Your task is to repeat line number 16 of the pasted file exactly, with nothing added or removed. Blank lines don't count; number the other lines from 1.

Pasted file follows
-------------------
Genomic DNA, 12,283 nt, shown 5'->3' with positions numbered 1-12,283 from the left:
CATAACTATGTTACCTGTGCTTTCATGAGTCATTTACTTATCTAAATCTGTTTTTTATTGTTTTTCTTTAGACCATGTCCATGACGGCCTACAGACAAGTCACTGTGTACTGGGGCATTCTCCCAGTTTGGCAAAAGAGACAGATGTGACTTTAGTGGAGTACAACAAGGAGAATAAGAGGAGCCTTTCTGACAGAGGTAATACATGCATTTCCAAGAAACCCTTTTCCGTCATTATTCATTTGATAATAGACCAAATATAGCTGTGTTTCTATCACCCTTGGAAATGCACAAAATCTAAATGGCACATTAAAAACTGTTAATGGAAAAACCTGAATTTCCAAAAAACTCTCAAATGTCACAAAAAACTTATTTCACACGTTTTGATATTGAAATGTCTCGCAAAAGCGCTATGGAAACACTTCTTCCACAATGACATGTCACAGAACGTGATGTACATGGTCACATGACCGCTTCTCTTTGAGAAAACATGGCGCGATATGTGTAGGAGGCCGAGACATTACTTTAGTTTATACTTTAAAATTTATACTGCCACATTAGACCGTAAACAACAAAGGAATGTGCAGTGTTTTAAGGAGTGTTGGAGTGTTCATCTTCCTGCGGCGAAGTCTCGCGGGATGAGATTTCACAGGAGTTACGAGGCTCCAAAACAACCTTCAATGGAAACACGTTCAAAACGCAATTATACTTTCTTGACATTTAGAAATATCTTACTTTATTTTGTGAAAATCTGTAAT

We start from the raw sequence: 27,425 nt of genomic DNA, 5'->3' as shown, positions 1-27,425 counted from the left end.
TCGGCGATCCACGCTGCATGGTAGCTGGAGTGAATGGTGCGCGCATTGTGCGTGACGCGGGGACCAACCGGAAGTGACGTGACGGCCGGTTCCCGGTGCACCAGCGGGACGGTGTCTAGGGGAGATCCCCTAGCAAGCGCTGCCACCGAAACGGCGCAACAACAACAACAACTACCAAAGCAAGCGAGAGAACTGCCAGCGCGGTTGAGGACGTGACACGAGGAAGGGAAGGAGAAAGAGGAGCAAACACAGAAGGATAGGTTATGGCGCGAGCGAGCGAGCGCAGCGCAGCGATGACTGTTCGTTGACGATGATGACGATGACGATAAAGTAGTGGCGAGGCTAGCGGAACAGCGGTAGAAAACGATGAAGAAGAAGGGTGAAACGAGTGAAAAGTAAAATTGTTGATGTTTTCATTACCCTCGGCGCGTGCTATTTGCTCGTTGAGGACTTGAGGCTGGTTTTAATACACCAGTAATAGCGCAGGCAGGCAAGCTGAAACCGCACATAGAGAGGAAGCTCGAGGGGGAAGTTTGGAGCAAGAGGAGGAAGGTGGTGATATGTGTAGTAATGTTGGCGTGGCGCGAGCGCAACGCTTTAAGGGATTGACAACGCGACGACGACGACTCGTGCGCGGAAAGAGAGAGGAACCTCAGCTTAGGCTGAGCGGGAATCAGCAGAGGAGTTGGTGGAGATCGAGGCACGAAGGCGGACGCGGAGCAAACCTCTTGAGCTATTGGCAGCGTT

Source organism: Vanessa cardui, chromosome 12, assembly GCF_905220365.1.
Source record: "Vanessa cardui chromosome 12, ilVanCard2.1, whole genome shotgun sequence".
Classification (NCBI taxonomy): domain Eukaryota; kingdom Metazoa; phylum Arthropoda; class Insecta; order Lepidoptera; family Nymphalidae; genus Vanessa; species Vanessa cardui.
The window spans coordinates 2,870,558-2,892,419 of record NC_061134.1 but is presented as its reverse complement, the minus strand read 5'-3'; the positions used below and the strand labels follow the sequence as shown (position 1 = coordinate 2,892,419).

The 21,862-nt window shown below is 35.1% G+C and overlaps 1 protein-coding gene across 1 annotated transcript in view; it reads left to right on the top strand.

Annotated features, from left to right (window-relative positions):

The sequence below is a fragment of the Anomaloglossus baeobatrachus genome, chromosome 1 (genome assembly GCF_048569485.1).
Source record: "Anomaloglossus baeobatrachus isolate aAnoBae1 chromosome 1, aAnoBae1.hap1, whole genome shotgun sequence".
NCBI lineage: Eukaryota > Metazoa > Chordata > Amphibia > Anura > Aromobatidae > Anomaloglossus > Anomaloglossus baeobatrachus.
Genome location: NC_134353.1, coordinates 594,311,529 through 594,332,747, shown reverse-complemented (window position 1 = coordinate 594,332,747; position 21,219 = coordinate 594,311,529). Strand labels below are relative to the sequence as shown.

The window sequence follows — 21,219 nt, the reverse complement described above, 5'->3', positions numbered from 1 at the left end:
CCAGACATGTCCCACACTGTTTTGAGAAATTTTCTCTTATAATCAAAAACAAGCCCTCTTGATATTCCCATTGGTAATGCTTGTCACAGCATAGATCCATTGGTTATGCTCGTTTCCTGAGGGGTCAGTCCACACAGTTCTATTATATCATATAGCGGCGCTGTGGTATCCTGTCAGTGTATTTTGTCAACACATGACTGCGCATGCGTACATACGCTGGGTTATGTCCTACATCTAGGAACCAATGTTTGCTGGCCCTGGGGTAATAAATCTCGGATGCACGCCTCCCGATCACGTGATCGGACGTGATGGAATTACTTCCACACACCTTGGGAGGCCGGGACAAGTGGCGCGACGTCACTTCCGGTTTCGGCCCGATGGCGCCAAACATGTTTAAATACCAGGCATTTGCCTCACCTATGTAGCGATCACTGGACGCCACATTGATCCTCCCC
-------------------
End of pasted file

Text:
CCAGACATGTCCCACACTGTTTTGAGAAATTTTCTCTTATAATCAAAAACAAGCCCTCTTGATATTCCCATTGGTAATGCTTGTCACAGCATAGATCCATTGGTTATGCTCGTTTCCTGAGGGGTCAGTCCACACAGTTCTATTATATCATATAGCGGCGCTGTGGTATCCTGTCAGTGTATTTTGTCAACACATGACTGCGCATGCGTACATACGCTGGGTTATGTCCTACATCTAGGAACCAATGTTTGCTGGCCCTGGGGTAATAAATCTCGGATGCACGCCTCCCGATCACGTGATCGGACGTGATGGAATTACTTCCACACACCTTGGGAGGCCGGGACAAGTGGCGCGACGTCACTTCCGGTTTCGGCCCGATGGCGCCAAACATGTTTAAATACCAGGCATTTGCCTCACCTATGTAGCGATCACTGGACGCCACATTGATCCTCCCC